More than 20 writers are still needed for an event to include a poet from every nation competing in the 2012 Olympics and Paralympics.
The Poetry Parnassus will take place on London's Southbank at the end of June.
Organisers have already signed up 153 poets, with another 28 being confirmed, but still need writers from 23 countries including Mali and Liberia.
Writers already confirmed include Jang Jin Seong - former court poet to North Korean dictator Kim Jong-il.
He fled the regime and now resides in South Korea.
Jo Shapcott will represent Great Britain, while Nobel Laureate Seamus Heaney will represent Ireland.
The event, the UK's largest poetry project, is part of the London 2012 Festival.
The Poetry Parnassus will open with a Rain of Poems, featuring 100,000 bookmark-shaped poems to be released from a helicopter in half an hour, to be caught by a crowd waiting on the Southbank Centre's Jubilee Gardens.
Poets, spoken word artists, rappers and story-tellers will read their work in over 50 languages and dialects including Wolof from Gambia, Amharic from Ethiopia, Haitian Creole, Maori and Kazakh.
Another poet taking part is Kosal Khiev, a Cambodian refugee who fled to the US from a Thai refugee camp with his family in 1981.
At the age of 16, he was arrested in a gang fight and charged with attempted murder.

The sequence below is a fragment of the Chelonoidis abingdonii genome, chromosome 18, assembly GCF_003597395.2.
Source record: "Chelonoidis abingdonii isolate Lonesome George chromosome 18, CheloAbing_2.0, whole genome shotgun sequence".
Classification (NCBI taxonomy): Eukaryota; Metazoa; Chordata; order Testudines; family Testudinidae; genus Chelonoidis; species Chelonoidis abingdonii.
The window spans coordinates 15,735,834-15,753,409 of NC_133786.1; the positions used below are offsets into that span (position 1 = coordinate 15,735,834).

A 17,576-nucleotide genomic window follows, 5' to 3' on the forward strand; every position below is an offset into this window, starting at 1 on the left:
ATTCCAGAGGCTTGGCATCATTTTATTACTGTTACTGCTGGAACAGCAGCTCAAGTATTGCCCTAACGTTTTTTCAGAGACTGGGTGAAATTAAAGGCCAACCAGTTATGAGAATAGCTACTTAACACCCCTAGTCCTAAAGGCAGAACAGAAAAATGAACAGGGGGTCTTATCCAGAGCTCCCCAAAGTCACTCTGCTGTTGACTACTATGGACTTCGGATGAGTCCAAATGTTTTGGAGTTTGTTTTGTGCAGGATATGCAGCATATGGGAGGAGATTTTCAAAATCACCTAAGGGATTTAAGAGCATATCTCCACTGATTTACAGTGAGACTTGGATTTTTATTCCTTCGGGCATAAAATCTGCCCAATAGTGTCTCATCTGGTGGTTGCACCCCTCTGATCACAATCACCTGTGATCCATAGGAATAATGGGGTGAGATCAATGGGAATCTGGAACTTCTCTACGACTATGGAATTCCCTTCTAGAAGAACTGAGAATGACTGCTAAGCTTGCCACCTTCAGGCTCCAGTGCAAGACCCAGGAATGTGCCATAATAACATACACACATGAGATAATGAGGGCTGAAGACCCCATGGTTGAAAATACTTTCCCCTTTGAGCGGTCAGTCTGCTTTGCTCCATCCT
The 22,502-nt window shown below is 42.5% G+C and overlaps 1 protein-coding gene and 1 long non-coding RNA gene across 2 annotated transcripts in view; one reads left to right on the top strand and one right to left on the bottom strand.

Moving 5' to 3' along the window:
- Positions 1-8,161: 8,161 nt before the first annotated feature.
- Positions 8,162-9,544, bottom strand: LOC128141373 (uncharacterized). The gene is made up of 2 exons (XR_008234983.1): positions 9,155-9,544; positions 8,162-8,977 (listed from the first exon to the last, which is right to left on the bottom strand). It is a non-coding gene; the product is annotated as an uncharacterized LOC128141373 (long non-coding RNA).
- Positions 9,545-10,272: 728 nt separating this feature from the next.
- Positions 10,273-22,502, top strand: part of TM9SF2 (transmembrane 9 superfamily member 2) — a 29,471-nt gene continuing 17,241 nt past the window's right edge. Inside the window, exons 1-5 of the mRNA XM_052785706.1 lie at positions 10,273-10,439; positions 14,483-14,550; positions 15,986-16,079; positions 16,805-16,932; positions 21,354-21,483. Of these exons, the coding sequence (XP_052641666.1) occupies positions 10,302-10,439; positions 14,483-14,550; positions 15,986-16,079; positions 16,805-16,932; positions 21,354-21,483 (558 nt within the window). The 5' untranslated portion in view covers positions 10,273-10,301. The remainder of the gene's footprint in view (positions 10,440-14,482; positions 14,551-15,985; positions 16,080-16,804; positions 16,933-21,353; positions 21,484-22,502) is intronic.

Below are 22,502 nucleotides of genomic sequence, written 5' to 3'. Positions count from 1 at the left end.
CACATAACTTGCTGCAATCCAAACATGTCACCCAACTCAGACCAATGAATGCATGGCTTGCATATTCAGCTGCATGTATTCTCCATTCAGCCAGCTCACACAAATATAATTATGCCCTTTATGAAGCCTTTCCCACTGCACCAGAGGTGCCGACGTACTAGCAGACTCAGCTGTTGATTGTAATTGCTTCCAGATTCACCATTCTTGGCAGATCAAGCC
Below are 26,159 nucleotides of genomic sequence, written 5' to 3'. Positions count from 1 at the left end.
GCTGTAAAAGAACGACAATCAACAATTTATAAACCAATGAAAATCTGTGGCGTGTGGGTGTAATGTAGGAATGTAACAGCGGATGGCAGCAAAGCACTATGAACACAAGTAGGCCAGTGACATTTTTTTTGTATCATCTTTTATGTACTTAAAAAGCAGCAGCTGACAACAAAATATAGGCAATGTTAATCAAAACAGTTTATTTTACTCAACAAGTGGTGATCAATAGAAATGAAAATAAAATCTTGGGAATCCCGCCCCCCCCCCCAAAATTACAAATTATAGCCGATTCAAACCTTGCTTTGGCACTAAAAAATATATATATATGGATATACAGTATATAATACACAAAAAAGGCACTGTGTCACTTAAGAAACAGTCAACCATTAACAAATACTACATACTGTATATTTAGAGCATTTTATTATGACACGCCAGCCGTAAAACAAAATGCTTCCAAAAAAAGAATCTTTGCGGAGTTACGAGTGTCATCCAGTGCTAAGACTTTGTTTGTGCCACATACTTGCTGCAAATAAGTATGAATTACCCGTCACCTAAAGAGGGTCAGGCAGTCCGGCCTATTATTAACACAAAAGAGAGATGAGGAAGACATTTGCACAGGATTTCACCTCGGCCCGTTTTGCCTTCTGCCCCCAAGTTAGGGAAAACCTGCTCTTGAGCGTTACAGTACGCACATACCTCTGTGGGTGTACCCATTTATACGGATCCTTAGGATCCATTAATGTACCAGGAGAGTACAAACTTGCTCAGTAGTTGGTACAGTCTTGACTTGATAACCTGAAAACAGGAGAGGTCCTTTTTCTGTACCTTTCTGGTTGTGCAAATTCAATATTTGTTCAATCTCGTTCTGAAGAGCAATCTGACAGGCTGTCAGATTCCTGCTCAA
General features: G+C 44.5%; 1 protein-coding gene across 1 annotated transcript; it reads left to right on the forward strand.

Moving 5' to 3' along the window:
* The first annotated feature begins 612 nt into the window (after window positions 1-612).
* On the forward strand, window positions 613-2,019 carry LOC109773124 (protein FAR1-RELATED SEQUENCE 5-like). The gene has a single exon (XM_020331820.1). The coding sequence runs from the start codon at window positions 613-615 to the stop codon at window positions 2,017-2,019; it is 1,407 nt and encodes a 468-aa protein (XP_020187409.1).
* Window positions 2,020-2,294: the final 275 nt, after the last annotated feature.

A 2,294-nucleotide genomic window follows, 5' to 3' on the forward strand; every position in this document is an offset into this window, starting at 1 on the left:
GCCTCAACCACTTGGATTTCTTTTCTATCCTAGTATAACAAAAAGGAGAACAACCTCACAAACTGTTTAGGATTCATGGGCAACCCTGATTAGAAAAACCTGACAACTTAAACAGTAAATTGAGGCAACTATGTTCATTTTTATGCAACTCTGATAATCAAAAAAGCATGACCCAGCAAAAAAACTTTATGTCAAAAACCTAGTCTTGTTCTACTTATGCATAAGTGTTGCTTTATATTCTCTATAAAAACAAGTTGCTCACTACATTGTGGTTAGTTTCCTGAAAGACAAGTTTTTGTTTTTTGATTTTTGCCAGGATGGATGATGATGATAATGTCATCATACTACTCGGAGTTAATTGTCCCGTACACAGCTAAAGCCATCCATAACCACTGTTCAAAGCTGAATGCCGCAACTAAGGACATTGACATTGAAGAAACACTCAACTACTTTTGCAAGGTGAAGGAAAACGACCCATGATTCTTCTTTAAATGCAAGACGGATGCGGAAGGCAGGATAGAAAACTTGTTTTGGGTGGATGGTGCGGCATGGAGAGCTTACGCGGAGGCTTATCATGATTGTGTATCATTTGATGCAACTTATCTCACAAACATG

He was tried as an adult and sentenced to 16 years in prison.
It was there that he began to write poetry, something he has continued since his release in 2011, when he was deported to Cambodia.
"Eight months in (to my sentence), I looked at my face in the mirror and asked myself: 'Is this all my life amounts to?'," he told the BBC's World At One.
"From then on I strove for greater, bigger things and began writing," he added.
Members of the public were invited to nominate their favourite poet via a weblink - over 6000 nominations were received.
Anyone in the world could recommend up to three poets from any Olympic country, in order of preference.
The week-long event, which runs from 26 June to 1 July, will include readings, talks and performances.
"As London welcomes the world this summer, we look to art as an agent for social change and as a testimony to human inspiration," said Southbank Centre artistic director Jude Kelly.
"The world's poets are coming to Southbank Centre. It will be a glorious occasion," she added.
The centre's poet-in-residence, Simon Armitage, is also helping to organise the event.
The event is inspired by Mount Parnassus in Greece, which was said to have been the home of the Muses - the goddesses of literature, science and the arts in Greek mythology.